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Greater Mancehster Police and fingerprints
Pointing the Finger at Greater Manchester Police

The integrity of Greater Manchester Police's fingerprint bureau has been seriously undermined.

Two significant errors were made by the bureau within the last two years, one of which resulted in an innocent man's arrest.

Panorama discovered the mistakes while it was investigating the case of Alan McNamara, a Bolton businessman who was convicted of a burglary on the strength of one single fingerprint.

McNamara insists he is innocent and leading fingerprint experts have confirmed that the evidence of the crucial print, upon which his conviction solely depends, is flawed.

Mistaken arrest

The police said straight away: 'We've got your fingerprints, it's got to be you... burglary

Stephen Wallace
McNamara's case may be strengthened by the revelations of the two recent mistakes.

Stephen Wallace, who lives a few miles from Alan McNamara, was arrested by the police in November 2000.

"They came about ten past seven in the morning banging on the door: 'Open the door or we'll kick it in'.

"I said to them: 'What is it?' They said straight away: 'We've got your fingerprints, it's got to be you... burglary'".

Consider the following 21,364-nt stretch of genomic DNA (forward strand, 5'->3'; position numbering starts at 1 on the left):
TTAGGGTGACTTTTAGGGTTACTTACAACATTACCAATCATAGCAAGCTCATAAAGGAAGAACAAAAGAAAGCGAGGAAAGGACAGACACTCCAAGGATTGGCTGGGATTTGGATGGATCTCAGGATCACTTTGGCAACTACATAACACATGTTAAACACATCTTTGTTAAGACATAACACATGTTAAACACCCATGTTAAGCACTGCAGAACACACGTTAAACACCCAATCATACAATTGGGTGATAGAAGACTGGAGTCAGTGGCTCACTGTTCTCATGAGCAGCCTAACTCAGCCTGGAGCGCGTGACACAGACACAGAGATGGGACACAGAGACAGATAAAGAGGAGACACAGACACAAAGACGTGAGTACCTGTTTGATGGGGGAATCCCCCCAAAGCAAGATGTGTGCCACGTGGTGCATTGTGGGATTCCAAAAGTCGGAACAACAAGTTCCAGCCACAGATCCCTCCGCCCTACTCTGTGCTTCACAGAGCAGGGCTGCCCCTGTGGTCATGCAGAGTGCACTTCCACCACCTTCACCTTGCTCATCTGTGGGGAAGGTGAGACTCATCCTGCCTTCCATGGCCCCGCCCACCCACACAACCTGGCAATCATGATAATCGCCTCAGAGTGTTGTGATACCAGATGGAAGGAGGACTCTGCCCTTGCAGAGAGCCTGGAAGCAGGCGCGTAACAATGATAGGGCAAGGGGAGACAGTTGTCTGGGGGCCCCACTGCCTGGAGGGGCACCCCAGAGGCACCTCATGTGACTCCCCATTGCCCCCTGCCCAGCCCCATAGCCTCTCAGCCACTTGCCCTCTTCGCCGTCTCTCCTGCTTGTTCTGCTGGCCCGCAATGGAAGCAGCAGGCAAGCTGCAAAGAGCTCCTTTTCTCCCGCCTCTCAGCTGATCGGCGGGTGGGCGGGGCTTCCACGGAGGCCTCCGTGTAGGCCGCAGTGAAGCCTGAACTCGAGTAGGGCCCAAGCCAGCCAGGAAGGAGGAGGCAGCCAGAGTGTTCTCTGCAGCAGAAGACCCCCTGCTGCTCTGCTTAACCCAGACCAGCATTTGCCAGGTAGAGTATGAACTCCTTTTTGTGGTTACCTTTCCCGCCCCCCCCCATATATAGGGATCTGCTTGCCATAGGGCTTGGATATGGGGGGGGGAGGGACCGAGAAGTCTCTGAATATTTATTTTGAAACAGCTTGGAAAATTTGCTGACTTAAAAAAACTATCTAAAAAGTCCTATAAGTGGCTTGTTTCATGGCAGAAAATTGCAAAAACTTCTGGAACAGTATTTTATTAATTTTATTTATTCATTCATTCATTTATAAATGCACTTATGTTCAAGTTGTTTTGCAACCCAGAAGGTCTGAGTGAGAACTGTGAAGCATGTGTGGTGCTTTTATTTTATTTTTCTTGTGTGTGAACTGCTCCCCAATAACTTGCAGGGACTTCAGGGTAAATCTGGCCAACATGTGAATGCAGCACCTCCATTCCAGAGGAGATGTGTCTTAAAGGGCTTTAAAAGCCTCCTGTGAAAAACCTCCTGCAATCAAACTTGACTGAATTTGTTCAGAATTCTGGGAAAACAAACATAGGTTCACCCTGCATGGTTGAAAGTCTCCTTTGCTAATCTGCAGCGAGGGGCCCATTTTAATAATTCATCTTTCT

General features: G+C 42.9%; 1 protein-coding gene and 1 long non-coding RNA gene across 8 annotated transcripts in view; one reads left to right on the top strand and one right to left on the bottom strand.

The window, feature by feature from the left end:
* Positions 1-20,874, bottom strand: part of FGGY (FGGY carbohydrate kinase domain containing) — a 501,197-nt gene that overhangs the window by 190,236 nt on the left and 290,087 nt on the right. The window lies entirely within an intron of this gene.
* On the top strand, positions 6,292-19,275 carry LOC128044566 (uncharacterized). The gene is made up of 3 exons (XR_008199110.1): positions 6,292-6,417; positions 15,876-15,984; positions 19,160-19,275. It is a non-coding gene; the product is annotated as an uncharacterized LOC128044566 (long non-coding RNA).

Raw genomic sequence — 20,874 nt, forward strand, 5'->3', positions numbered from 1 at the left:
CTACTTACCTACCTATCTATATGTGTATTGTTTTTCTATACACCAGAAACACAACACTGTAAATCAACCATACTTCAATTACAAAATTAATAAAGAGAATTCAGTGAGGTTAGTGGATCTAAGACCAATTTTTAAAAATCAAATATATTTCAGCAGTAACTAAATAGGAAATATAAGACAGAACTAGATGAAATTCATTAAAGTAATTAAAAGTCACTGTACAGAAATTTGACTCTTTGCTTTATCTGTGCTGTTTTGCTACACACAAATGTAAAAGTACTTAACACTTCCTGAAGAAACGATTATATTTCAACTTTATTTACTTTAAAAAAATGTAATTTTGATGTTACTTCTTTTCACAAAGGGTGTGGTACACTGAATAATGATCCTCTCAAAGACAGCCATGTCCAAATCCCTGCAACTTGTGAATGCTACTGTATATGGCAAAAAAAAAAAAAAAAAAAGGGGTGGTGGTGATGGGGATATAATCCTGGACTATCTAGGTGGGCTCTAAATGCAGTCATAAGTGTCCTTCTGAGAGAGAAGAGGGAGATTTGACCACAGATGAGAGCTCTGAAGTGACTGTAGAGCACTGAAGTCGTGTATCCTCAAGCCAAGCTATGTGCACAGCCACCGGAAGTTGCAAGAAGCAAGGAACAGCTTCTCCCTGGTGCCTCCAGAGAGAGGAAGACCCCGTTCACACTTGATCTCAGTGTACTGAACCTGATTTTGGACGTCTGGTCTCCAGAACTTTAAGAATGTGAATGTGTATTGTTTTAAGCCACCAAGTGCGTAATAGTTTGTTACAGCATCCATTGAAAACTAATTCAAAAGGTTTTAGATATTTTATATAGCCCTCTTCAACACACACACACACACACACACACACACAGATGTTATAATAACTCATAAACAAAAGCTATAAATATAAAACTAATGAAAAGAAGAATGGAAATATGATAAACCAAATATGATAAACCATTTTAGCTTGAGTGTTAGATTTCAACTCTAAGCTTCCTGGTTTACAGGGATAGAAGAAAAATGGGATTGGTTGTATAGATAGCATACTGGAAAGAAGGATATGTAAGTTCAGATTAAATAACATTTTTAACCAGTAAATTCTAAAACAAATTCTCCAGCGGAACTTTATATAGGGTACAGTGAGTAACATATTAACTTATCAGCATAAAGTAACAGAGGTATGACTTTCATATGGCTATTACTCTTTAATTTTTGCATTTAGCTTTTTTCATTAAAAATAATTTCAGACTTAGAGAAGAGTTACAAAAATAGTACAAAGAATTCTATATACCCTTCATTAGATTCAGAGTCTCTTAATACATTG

Wallace was emphatic that he had never even been to the burgled address.

Even his solicitor was surprised: "He told me that he'd been charged with a burglary and I commented that I didn't think that was his thing really".

There was nothing linking Wallace to the crime apart from the fingerprint, and the police only had his prints on record because of a previous offence that was completely unrelated.

Checks questioned

Mike Armer, an independent fingerprint expert formerly with the police, confirmed that "there were some characteristics there that just didn't agree with Mr Wallace's fingerprints".
Stephen Wallace
Stephen Wallace was falsely accused

The police claim that the print had been checked three times.

But this raises the question of how three people could have made the same mistake separately, one after the other - when one independent person spotted the discrepancies straight away.

Wallace was formally acquitted, but Panorama discovered that a second print, also supposedly triple-checked, was misidentified in the same year.

The error only came to light when the investigating police officer pointed out that the suspect had an alibi and did not match the witness description.

No apology

Despite admitting to fellow experts that the two recent mistakes were "basic" and due to "human error", the head of the fingerprint bureau has refused to be interviewed.

Nobody has explained how two errors, involving six experts, could have arisen in the space of one year.

Neither have the police even apologised to Stephen Wallace.

Meanwhile, Alan McNamara remains in prison, convicted by the same bureau on the same grounds, and fights to establish his innocence.

See also:

01 Jul 01 | Panorama
Finger of Suspicion 8 July 2001
07 Jul 01 | Panorama
Fingerprint evidence is fallible
17 Jul 01 | Panorama
Fingerprint victim sentenced
26 Jul 01 | Panorama
Fingerprint appeal
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